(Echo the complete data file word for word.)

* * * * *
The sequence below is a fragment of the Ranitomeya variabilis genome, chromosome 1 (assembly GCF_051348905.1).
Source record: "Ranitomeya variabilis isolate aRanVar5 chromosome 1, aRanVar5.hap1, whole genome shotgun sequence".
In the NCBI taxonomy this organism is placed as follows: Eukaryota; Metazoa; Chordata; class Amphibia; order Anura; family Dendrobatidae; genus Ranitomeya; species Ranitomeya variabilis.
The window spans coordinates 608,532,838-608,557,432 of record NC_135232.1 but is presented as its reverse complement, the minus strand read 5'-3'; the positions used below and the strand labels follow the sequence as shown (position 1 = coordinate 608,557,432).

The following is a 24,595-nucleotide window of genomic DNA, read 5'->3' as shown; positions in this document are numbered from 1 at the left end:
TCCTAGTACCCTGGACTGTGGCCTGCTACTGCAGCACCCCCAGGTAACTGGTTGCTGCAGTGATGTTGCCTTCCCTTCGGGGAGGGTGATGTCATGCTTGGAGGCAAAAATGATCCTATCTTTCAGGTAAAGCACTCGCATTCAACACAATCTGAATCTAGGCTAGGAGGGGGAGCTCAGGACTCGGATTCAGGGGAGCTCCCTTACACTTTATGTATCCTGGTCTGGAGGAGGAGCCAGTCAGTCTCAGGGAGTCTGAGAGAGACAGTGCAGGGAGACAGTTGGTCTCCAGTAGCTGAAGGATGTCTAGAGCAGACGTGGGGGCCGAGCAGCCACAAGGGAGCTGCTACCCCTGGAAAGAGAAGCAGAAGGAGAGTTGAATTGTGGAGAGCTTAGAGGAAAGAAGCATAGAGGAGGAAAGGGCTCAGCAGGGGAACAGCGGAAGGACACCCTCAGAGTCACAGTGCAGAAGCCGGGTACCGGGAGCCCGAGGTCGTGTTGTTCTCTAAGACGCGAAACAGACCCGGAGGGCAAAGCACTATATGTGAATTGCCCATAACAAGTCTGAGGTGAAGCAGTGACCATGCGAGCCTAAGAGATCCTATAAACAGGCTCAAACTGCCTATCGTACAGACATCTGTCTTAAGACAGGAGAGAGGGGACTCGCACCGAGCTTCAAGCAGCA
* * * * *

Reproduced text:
The sequence below is a fragment of the Ranitomeya variabilis genome, chromosome 1 (assembly GCF_051348905.1).
Source record: "Ranitomeya variabilis isolate aRanVar5 chromosome 1, aRanVar5.hap1, whole genome shotgun sequence".
In the NCBI taxonomy this organism is placed as follows: Eukaryota; Metazoa; Chordata; class Amphibia; order Anura; family Dendrobatidae; genus Ranitomeya; species Ranitomeya variabilis.
The window spans coordinates 608,532,838-608,557,432 of record NC_135232.1 but is presented as its reverse complement, the minus strand read 5'-3'; the positions used below and the strand labels follow the sequence as shown (position 1 = coordinate 608,557,432).

The following is a 24,595-nucleotide window of genomic DNA, read 5'->3' as shown; positions in this document are numbered from 1 at the left end:
TCCTAGTACCCTGGACTGTGGCCTGCTACTGCAGCACCCCCAGGTAACTGGTTGCTGCAGTGATGTTGCCTTCCCTTCGGGGAGGGTGATGTCATGCTTGGAGGCAAAAATGATCCTATCTTTCAGGTAAAGCACTCGCATTCAACACAATCTGAATCTAGGCTAGGAGGGGGAGCTCAGGACTCGGATTCAGGGGAGCTCCCTTACACTTTATGTATCCTGGTCTGGAGGAGGAGCCAGTCAGTCTCAGGGAGTCTGAGAGAGACAGTGCAGGGAGACAGTTGGTCTCCAGTAGCTGAAGGATGTCTAGAGCAGACGTGGGGGCCGAGCAGCCACAAGGGAGCTGCTACCCCTGGAAAGAGAAGCAGAAGGAGAGTTGAATTGTGGAGAGCTTAGAGGAAAGAAGCATAGAGGAGGAAAGGGCTCAGCAGGGGAACAGCGGAAGGACACCCTCAGAGTCACAGTGCAGAAGCCGGGTACCGGGAGCCCGAGGTCGTGTTGTTCTCTAAGACGCGAAACAGACCCGGAGGGCAAAGCACTATATGTGAATTGCCCATAACAAGTCTGAGGTGAAGCAGTGACCATGCGAGCCTAAGAGATCCTATAAACAGGCTCAAACTGCCTATCGTACAGACATCTGTCTTAAGACAGGAGAGAGGGGACTCGCACCGAGCTTCAAGCAGCA